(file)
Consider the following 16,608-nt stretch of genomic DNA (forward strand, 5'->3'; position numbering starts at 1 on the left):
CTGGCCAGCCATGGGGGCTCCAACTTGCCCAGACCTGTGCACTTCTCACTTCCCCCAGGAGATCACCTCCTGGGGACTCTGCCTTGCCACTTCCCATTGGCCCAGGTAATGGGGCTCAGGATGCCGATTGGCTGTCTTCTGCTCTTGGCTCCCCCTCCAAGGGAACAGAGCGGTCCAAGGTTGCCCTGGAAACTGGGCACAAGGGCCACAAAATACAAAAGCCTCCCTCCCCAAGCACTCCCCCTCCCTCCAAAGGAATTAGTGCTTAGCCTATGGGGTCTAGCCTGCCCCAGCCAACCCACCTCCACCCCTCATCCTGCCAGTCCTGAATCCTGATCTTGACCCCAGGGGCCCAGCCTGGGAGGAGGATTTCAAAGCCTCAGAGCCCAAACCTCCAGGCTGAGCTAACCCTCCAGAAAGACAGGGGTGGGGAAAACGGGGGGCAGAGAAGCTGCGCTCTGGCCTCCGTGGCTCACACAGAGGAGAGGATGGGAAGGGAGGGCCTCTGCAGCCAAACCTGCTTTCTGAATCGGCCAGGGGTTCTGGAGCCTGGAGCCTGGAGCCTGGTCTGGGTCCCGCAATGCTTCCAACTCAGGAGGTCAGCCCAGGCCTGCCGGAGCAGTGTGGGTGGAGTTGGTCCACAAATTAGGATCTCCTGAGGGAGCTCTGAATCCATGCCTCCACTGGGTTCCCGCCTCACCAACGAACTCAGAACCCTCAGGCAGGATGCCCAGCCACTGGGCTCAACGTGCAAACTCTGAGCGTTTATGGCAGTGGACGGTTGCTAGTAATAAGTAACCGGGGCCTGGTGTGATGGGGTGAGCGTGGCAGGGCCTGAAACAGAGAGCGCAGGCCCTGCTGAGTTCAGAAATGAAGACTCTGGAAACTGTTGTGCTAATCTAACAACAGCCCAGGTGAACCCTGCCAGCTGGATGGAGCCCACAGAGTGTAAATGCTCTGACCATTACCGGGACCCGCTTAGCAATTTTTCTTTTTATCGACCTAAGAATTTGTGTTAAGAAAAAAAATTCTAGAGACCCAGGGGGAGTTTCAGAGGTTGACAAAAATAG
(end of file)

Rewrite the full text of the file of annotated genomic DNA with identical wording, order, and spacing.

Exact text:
Consider the following 16,608-nt stretch of genomic DNA (forward strand, 5'->3'; position numbering starts at 1 on the left):
CTGGCCAGCCATGGGGGCTCCAACTTGCCCAGACCTGTGCACTTCTCACTTCCCCCAGGAGATCACCTCCTGGGGACTCTGCCTTGCCACTTCCCATTGGCCCAGGTAATGGGGCTCAGGATGCCGATTGGCTGTCTTCTGCTCTTGGCTCCCCCTCCAAGGGAACAGAGCGGTCCAAGGTTGCCCTGGAAACTGGGCACAAGGGCCACAAAATACAAAAGCCTCCCTCCCCAAGCACTCCCCCTCCCTCCAAAGGAATTAGTGCTTAGCCTATGGGGTCTAGCCTGCCCCAGCCAACCCACCTCCACCCCTCATCCTGCCAGTCCTGAATCCTGATCTTGACCCCAGGGGCCCAGCCTGGGAGGAGGATTTCAAAGCCTCAGAGCCCAAACCTCCAGGCTGAGCTAACCCTCCAGAAAGACAGGGGTGGGGAAAACGGGGGGCAGAGAAGCTGCGCTCTGGCCTCCGTGGCTCACACAGAGGAGAGGATGGGAAGGGAGGGCCTCTGCAGCCAAACCTGCTTTCTGAATCGGCCAGGGGTTCTGGAGCCTGGAGCCTGGAGCCTGGTCTGGGTCCCGCAATGCTTCCAACTCAGGAGGTCAGCCCAGGCCTGCCGGAGCAGTGTGGGTGGAGTTGGTCCACAAATTAGGATCTCCTGAGGGAGCTCTGAATCCATGCCTCCACTGGGTTCCCGCCTCACCAACGAACTCAGAACCCTCAGGCAGGATGCCCAGCCACTGGGCTCAACGTGCAAACTCTGAGCGTTTATGGCAGTGGACGGTTGCTAGTAATAAGTAACCGGGGCCTGGTGTGATGGGGTGAGCGTGGCAGGGCCTGAAACAGAGAGCGCAGGCCCTGCTGAGTTCAGAAATGAAGACTCTGGAAACTGTTGTGCTAATCTAACAACAGCCCAGGTGAACCCTGCCAGCTGGATGGAGCCCACAGAGTGTAAATGCTCTGACCATTACCGGGACCCGCTTAGCAATTTTTCTTTTTATCGACCTAAGAATTTGTGTTAAGAAAAAAAATTCTAGAGACCCAGGGGGAGTTTCAGAGGTTGACAAAAATAG